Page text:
17 talks about the MUP being re-subordinated for combat operations or combat
18 activities. Now, combat assignment is a term that's not exactly the same
19 as a combat operation or a combat activity; is it?
20 A. Well, it depends on the context in my own language, how you place
21 it within a sentence. Sometimes combat activity or combat operation
22 means direct participation in armed combat and sometimes it does not
23 necessarily involve direct participation in armed combat. It depends on
24 the context, it depends on how the commanders use it, how others use the
25 term, and also what legal regulations say. So I always have to look at
1 the context when a particular term is used.
2 Q. Professor, that's why I suggest it would be good to have a
3 footnote here at the end of this paragraph to direct us to a regulation
4 defining what kinds of things are combat activities, combat operations
5 and combat assignments. But let me move on. Sorry, you wanted to say
7 A. Well, if I had commented in this report what tasks were and what
8 activities were, and so on and so forth, then the report should have been
9 entitled differently. I focused on the Ministry of the Interior, not on
10 military matters in this report. I only dealt with the military as much
11 as it was necessary in order to shed more light on the position of the
12 ministry in that period, not to deal with military terms.
13 Q. In the first chapter of your report on the constituting the
14 Serbian Republic Bosnia and Herzegovina and the establishment of organs
15 of state authority, you have a lot of footnotes citing various media
16 articles, books, Internet pages, and I wanted to ask you about a term
17 that is used in a few places.
18 A. [No interpretation]
19 Q. Sorry, I didn't hear your answer.
20 A. I do apologise, what is the page of my report in B/C/S? Could
21 you please give me a reference?
22 Q. Well, I'm just talking about, general, about chapter 1 which runs
23 from page 3 to 39 in English. This is a section where you talk about the
24 activities of the three nationalist parties, and I was making a point
25 that you have a lot of references to media, Internet sources as well as
1 books. And just at footnote 33, which is on page 16 of the English and
2 page 14 of the B/C/S, at the end of that footnote, you make reference to
3 Domagoj Margetic, an article or book entitled, "Islamic Terrorism in the
4 South of Europe: Zagreb S.N. 2006." S.N., is that a Latin term? Does
5 that stand for "sin nombre," or something like that, meaning there's no
6 publishers? Because I notice in your other citations at this general
7 locations that would be the name of a publisher. What does S.N. stand
8 for here?
9 A. The author of this book published the book himself. It wasn't
10 that some company published it for him. He is one of the most prominent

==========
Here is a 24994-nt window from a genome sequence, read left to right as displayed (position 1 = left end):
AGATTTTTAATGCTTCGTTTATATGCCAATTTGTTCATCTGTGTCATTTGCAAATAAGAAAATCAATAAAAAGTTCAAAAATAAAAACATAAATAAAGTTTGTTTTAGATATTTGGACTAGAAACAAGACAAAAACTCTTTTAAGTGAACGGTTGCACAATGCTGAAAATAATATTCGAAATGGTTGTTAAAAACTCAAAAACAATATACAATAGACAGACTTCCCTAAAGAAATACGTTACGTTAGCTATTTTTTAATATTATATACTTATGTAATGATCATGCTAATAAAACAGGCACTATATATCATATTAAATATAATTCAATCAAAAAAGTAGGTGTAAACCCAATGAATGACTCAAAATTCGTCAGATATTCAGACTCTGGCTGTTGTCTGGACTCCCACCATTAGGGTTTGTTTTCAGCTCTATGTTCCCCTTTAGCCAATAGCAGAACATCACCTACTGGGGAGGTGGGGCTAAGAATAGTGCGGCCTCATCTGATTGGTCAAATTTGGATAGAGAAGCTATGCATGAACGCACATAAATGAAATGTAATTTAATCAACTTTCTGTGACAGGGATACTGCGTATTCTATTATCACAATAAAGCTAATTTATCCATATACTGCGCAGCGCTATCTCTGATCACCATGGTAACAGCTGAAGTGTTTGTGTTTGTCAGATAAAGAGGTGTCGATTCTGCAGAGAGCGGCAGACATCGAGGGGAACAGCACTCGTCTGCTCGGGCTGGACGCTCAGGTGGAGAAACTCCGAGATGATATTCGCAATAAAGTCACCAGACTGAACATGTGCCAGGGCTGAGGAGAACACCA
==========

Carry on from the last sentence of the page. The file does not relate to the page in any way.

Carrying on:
11 Croatian journalists and researchers as concerns the periods of time that
12 we are dealing with in this report too. He authored not only this book
13 but also many others. However, this one is the most relevant one in this
14 context, and that is why I include it in this report. It is most
15 relevant for explaining the matters that we are dealing with. However,
16 as I refer to that source, what I'm saying in this report is that other
17 sources speak of the same facts from footnote 33 onwards. As I
18 cross-reference these sources, they actually deal with the same subject
19 matter. And I have no doubts as to the quality of this source. I
20 personally do not.
21 Q. This book by Mr. Margetic, Islamic terrorism, were you aware that
22 it is dedicated to, among other persons, Dario Kordic, who was convicted
23 in this Tribunal and sentenced to 25 years of imprisonment for war
24 crimes? Did you know that?
25 A. That doesn't matter to me at all, what does matter is that
1 Domagoj Margetic has a reputation as a journalist and as an author. Who
2 the book is dedicated to, that, for me, is not of such importance. As I
3 cross-reference the facts from Mr. Margetic's book with some others from
4 Europe and America, I come to the conclusion that he is highly relevant
5 for the things that he is writing about. Look at Sindler's book
6 "Unfortunate Terror," look at "Terror in the Net of Evil," that is
7 Ali Hamad and you will see that at least 90 per cent corresponds to the
8 facts that are referred to in this paragraph. And many others, many
9 foreign authors, foreign in relation to the country that I come from,
10 speak of these things as well.
11 MR. HANNIS: Thank you, Your Honours. I note the time.
12 JUDGE HALL: So we resume in 20 minutes.
13 [The witness stands down]
14 --- Recess taken at 10.26 a.m.
15 --- On resuming at 10.49 a.m.
16 [The witness takes the stand]
17 MR. HANNIS: Thank you, Your Honours.
18 Q. Professor, the Domagoj Margetic that we were just talking about